Rabe was author, or contributed to, seven books. She is among others council member and regional convenor of the influential South African National Editors’ Forum, and member of several other journalism bodies, such as the American Association for Education in Journalism and Mass Communication. She is an invited member of the judging panel for eight media and journalism competitions. Although she defines herself as a practitioner, she has since joining academia read papers at various conferences, as well as published both academic and popular articles.

She is also an invited columnist for the biggest on-line news website in South Africa, news24.com, where she comments on media developments. She has a varied field of interests: from journalism practice, community media, media management and media history to gender and the media, as well as journalism education and training.

Christchurch conference: Journalism under fire
Jeanz members held a successful conference at the University of Canterbury in Christchurch last December 8-9, with 16 sessions running over two days.

Under the banner "Journalism under fire: Reputation, recruitment and retention", the conference theme was how the industry, the profession, journalism trainers and observers are responding to the sustained pressure journalism has come under in recent years.

Topics covered included blogging, attracting people into journalism, convergence, media coverage of the Chinese, Fiji, early settler journalism, online journalism in China, statistics, threats to the profession, teaching writing skills, using online teaching tools, experiential learning, science reporting, multimedia reporting and teaching TV journalism.

Delegates also enjoyed a trip to the International Antarctic Centre where they were 'exchillarated' in a sub-zero snow storm experience. This was followed by a penguin encounter and a Christmas dinner. Weathering the blizzard are the JTO's Mike Fletcher and Massey University's Grant Hannis (top), and AUT's Allan Lee and Greg Treadwell. AL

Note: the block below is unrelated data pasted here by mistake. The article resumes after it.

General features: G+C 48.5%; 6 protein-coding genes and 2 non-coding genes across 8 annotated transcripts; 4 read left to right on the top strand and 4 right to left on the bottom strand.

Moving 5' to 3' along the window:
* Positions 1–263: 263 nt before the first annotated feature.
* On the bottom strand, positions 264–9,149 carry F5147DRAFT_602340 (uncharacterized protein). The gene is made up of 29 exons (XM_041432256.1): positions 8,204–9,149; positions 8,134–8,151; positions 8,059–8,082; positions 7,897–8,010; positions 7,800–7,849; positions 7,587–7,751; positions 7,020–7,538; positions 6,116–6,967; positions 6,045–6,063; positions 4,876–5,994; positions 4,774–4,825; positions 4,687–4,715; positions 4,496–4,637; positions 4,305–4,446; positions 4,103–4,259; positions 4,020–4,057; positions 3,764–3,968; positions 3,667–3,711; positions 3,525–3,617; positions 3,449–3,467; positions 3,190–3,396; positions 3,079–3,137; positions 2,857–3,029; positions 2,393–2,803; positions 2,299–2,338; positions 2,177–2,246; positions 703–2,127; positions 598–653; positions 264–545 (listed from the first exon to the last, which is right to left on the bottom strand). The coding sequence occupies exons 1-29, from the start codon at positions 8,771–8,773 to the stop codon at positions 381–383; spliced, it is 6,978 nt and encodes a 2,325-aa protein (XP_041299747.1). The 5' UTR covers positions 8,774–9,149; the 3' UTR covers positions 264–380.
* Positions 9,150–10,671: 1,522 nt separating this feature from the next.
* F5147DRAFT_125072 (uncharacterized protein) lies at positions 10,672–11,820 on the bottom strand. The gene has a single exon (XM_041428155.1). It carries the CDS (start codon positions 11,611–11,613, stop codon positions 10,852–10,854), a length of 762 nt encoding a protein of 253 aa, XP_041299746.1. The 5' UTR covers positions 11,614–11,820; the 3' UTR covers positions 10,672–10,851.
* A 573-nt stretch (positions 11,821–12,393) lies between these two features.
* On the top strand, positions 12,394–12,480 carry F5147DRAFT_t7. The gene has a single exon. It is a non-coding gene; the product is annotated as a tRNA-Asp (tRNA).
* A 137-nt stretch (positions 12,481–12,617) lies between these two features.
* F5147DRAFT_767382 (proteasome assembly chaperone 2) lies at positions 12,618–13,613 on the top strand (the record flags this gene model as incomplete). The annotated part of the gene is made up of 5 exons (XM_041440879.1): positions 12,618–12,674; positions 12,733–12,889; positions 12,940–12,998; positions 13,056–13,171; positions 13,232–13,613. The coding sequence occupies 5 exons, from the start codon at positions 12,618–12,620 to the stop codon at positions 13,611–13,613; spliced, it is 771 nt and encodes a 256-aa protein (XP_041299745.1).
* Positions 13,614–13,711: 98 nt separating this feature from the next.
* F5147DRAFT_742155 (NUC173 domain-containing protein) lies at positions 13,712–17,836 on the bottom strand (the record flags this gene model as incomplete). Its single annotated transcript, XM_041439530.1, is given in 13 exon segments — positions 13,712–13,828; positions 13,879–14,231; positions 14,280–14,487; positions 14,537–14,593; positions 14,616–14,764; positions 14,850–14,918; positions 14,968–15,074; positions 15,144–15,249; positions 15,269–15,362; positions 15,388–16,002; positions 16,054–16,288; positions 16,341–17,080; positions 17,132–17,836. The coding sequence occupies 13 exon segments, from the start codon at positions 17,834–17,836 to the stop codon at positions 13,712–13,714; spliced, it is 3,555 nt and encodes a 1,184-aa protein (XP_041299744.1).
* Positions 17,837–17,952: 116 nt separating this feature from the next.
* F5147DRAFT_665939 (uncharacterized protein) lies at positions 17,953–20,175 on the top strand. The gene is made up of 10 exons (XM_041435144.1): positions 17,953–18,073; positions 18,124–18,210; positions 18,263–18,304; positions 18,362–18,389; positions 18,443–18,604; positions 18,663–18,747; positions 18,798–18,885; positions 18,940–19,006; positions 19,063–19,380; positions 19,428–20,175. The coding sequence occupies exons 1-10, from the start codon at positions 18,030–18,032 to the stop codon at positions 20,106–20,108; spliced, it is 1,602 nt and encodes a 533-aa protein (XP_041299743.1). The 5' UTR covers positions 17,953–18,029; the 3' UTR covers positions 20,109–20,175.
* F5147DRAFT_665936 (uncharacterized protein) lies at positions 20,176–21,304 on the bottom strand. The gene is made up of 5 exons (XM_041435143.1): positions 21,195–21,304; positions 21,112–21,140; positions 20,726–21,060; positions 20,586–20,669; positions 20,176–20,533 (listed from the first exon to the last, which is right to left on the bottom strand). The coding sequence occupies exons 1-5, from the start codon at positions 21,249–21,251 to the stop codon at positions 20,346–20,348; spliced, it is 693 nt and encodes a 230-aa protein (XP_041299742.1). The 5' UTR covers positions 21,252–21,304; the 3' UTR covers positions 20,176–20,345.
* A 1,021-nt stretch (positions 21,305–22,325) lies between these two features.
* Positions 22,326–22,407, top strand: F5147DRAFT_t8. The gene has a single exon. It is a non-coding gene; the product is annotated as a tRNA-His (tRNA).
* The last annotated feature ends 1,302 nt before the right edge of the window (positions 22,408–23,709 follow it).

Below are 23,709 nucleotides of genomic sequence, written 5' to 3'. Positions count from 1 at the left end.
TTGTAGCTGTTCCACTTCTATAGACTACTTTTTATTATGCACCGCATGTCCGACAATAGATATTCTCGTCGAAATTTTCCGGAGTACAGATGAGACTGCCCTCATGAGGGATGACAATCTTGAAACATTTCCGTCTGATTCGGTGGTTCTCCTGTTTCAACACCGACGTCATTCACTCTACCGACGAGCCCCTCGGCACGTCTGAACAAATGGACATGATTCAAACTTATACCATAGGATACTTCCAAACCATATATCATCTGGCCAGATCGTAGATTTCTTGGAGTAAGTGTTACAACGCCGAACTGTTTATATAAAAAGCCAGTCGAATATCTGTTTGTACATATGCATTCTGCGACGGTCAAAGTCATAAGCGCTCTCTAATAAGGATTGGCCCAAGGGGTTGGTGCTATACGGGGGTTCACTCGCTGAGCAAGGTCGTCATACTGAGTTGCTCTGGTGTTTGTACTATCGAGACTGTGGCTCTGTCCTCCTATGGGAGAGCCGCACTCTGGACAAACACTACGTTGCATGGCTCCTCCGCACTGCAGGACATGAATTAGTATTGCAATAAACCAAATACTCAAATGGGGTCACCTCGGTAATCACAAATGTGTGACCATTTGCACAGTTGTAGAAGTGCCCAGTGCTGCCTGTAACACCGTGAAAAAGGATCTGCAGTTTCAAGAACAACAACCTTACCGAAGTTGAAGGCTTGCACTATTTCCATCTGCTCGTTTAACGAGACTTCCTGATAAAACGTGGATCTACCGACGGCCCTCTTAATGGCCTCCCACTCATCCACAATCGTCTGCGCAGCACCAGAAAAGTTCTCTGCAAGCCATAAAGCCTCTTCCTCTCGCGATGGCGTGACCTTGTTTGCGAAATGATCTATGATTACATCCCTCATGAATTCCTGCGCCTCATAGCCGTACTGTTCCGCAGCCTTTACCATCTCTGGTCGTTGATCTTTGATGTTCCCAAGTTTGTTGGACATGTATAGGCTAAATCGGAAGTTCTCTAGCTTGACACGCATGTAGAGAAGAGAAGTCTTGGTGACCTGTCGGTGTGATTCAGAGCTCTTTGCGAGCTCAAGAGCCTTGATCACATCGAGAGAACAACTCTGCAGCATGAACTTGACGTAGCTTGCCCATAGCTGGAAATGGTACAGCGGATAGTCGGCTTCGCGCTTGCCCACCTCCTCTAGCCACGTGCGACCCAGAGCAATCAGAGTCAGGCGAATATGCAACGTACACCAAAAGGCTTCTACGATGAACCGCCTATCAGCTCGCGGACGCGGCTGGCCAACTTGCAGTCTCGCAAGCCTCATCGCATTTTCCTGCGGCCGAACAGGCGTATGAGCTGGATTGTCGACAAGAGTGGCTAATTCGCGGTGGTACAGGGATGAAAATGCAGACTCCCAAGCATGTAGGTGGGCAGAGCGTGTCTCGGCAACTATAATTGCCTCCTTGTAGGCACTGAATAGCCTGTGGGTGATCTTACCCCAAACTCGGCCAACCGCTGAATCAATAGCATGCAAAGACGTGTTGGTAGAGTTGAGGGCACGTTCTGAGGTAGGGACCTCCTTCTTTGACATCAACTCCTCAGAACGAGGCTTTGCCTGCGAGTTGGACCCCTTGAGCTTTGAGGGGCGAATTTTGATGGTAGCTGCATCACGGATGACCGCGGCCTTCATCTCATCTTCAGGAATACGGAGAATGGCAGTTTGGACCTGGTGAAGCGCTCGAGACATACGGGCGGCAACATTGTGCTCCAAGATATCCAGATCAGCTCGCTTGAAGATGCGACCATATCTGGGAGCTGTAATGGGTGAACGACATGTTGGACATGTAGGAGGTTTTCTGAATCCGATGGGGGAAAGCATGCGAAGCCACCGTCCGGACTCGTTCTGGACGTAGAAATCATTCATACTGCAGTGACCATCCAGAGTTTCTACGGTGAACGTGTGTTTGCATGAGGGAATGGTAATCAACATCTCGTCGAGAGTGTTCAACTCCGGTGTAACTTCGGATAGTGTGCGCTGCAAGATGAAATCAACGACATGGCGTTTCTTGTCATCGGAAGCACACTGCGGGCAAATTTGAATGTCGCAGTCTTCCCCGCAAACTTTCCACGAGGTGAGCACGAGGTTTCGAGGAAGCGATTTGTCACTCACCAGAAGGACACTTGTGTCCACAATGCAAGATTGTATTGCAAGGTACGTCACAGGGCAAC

Conference 2008 papers



Sponsorship ideas discussed at AGM
Among ideas floated at the Jeanz AGM for the incoming executive were: subsidising the cost of registration for the 2009 conference for those who have been members for a calendar year; and funding a member to attend the JEA conference in Australia this year. The meeting also adopted a recommendation to increase the charge per copy of PJR to Jeanz from $35 to $40 a year to cover rising production and printing costs. AGM minutes AL

JTO accreditation and moderation overhaul
The JTO is considering a major shake-up of its accreditation and moderation of journalism schools. It is looking to drop the full moderation of each school every three years in favour of an annual review of every school. Each annual review would look at a small number of unit standards (or equivalent) across each school.

The JTO has contracted consultant Norma Woodhead to help it draw up the proposals over the coming months. Jeanz president Annabel Schuler and Jeanz JTO rep Grant Hannis will be part of the process. There will also be extensive consultation with the journalism schools.

Grant Hannis urged all the journalism schools to take an active part in the consultation process. “This is a major proposal and it is important we get everyone’s input.”

The overhaul is part of the larger revamp of the JTO. Now part of the Communications and Media ITO, the JTO will be launching a fully fledged workplace training scheme at a ceremony at Parliament in late March. Report/minutes of JTO Sector Committee meeting, February 17 2009. GH

Girling-Butcher takes on WITT role
Lance Girling-Butcher, former editor of the Taranaki Daily News, has taken up a position as Editor-in-Residence at the Witt School of Journalism.